What is targeted therapy?
Targeted therapy blocks the growth and spread of cancer by preventing cancer cells from dividing or destroying them directly.
While standard chemotherapy affects all cells in the body, targeted therapy directs drugs or other specially created substances (e.g., man-made immune system proteins) to attack cancer cells. The goal of targeted therapy is to interfere with specific molecules involved in tumor growth to block the growth and spread of the disease.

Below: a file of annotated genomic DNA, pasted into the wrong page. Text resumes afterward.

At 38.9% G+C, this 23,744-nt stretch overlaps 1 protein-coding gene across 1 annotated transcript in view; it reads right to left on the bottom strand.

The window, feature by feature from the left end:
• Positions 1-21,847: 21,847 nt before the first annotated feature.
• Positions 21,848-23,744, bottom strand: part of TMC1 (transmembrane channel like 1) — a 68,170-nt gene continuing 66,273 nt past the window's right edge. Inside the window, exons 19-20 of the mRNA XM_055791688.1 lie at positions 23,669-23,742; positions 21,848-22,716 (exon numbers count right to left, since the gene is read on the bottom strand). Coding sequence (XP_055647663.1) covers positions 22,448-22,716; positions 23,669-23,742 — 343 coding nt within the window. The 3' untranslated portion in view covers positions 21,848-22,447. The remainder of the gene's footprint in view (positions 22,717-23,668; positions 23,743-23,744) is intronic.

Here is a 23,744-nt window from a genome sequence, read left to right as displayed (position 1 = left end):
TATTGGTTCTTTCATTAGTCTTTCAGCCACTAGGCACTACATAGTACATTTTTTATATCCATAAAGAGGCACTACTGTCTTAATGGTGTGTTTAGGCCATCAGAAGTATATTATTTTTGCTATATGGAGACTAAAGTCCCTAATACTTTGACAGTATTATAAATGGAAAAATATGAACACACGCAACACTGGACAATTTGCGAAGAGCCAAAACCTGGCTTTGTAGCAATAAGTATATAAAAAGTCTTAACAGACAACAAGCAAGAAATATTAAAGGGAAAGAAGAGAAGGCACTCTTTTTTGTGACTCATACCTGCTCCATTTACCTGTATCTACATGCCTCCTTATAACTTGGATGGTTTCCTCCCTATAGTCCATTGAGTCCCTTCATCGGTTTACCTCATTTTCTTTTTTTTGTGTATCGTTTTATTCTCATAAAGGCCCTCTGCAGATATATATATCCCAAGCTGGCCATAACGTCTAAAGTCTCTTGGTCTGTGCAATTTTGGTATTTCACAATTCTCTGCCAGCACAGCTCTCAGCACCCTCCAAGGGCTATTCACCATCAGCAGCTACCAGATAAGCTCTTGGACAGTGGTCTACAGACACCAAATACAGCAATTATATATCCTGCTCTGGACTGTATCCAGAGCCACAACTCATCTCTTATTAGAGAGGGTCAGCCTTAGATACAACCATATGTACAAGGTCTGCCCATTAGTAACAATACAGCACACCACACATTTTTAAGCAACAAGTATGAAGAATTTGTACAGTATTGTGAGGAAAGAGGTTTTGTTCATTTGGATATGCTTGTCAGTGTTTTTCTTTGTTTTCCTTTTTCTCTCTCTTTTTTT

Because targeted therapy specifically seeks out cancer cells, it can avoid harm to healthy cells. In turn, targeted therapy may have fewer side effects than standard chemotherapy.
Targeted therapy for skin cancer
The development of targeted therapy is an exciting area in the treatment of skin cancers. One new targeted drug, ZelborafTM (vemurafenib), was recently approved by the FDA for the treatment of metastatic melanoma that contains a specific mutated form of a protein known as BRAF. If you have metastatic melanoma, your CTCA doctors may want to test your cancer for the presence of the BRAF mutation. If it is positive, they may discuss whether this type of targeted therapy is right for you.